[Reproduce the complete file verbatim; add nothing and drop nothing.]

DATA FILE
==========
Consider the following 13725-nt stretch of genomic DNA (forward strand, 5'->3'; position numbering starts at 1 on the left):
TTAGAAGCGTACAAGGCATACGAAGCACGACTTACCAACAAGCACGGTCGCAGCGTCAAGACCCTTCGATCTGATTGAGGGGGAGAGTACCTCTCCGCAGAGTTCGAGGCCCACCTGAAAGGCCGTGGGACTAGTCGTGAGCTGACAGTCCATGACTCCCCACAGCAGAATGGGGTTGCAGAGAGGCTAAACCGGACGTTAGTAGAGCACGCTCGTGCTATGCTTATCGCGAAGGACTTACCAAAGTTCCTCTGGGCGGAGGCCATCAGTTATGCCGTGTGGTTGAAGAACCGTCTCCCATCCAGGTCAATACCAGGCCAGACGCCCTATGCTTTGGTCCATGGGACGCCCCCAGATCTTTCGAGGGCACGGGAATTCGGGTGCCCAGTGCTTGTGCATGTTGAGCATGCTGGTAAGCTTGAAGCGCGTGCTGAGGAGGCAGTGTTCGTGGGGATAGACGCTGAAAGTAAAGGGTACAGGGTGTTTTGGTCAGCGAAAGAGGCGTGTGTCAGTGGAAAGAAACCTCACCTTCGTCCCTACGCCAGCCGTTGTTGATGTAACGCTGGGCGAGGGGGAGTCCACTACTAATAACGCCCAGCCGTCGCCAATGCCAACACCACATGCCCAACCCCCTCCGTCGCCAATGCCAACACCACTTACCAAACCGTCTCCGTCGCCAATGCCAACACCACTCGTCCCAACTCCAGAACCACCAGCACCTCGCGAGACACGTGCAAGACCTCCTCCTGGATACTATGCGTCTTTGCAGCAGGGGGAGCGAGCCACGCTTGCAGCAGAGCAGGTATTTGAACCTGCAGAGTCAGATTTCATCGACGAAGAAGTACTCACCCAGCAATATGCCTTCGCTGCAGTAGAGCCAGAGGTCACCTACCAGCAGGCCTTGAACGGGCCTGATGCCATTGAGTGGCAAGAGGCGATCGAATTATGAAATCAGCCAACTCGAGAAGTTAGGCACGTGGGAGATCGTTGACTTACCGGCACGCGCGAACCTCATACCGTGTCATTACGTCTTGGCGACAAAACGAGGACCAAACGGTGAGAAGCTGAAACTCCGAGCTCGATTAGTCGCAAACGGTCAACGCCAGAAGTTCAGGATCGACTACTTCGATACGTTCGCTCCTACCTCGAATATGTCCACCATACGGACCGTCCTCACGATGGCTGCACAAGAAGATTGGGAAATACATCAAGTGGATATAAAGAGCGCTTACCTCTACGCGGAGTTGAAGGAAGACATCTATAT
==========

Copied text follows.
Consider the following 13725-nt stretch of genomic DNA (forward strand, 5'->3'; position numbering starts at 1 on the left):
TTAGAAGCGTACAAGGCATACGAAGCACGACTTACCAACAAGCACGGTCGCAGCGTCAAGACCCTTCGATCTGATTGAGGGGGAGAGTACCTCTCCGCAGAGTTCGAGGCCCACCTGAAAGGCCGTGGGACTAGTCGTGAGCTGACAGTCCATGACTCCCCACAGCAGAATGGGGTTGCAGAGAGGCTAAACCGGACGTTAGTAGAGCACGCTCGTGCTATGCTTATCGCGAAGGACTTACCAAAGTTCCTCTGGGCGGAGGCCATCAGTTATGCCGTGTGGTTGAAGAACCGTCTCCCATCCAGGTCAATACCAGGCCAGACGCCCTATGCTTTGGTCCATGGGACGCCCCCAGATCTTTCGAGGGCACGGGAATTCGGGTGCCCAGTGCTTGTGCATGTTGAGCATGCTGGTAAGCTTGAAGCGCGTGCTGAGGAGGCAGTGTTCGTGGGGATAGACGCTGAAAGTAAAGGGTACAGGGTGTTTTGGTCAGCGAAAGAGGCGTGTGTCAGTGGAAAGAAACCTCACCTTCGTCCCTACGCCAGCCGTTGTTGATGTAACGCTGGGCGAGGGGGAGTCCACTACTAATAACGCCCAGCCGTCGCCAATGCCAACACCACATGCCCAACCCCCTCCGTCGCCAATGCCAACACCACTTACCAAACCGTCTCCGTCGCCAATGCCAACACCACTCGTCCCAACTCCAGAACCACCAGCACCTCGCGAGACACGTGCAAGACCTCCTCCTGGATACTATGCGTCTTTGCAGCAGGGGGAGCGAGCCACGCTTGCAGCAGAGCAGGTATTTGAACCTGCAGAGTCAGATTTCATCGACGAAGAAGTACTCACCCAGCAATATGCCTTCGCTGCAGTAGAGCCAGAGGTCACCTACCAGCAGGCCTTGAACGGGCCTGATGCCATTGAGTGGCAAGAGGCGATCGAATTATGAAATCAGCCAACTCGAGAAGTTAGGCACGTGGGAGATCGTTGACTTACCGGCACGCGCGAACCTCATACCGTGTCATTACGTCTTGGCGACAAAACGAGGACCAAACGGTGAGAAGCTGAAACTCCGAGCTCGATTAGTCGCAAACGGTCAACGCCAGAAGTTCAGGATCGACTACTTCGATACGTTCGCTCCTACCTCGAATATGTCCACCATACGGACCGTCCTCACGATGGCTGCACAAGAAGATTGGGAAATACATCAAGTGGATATAAAGAGCGCTTACCTCTACGCGGAGTTGAAGGAAGACATCTATAT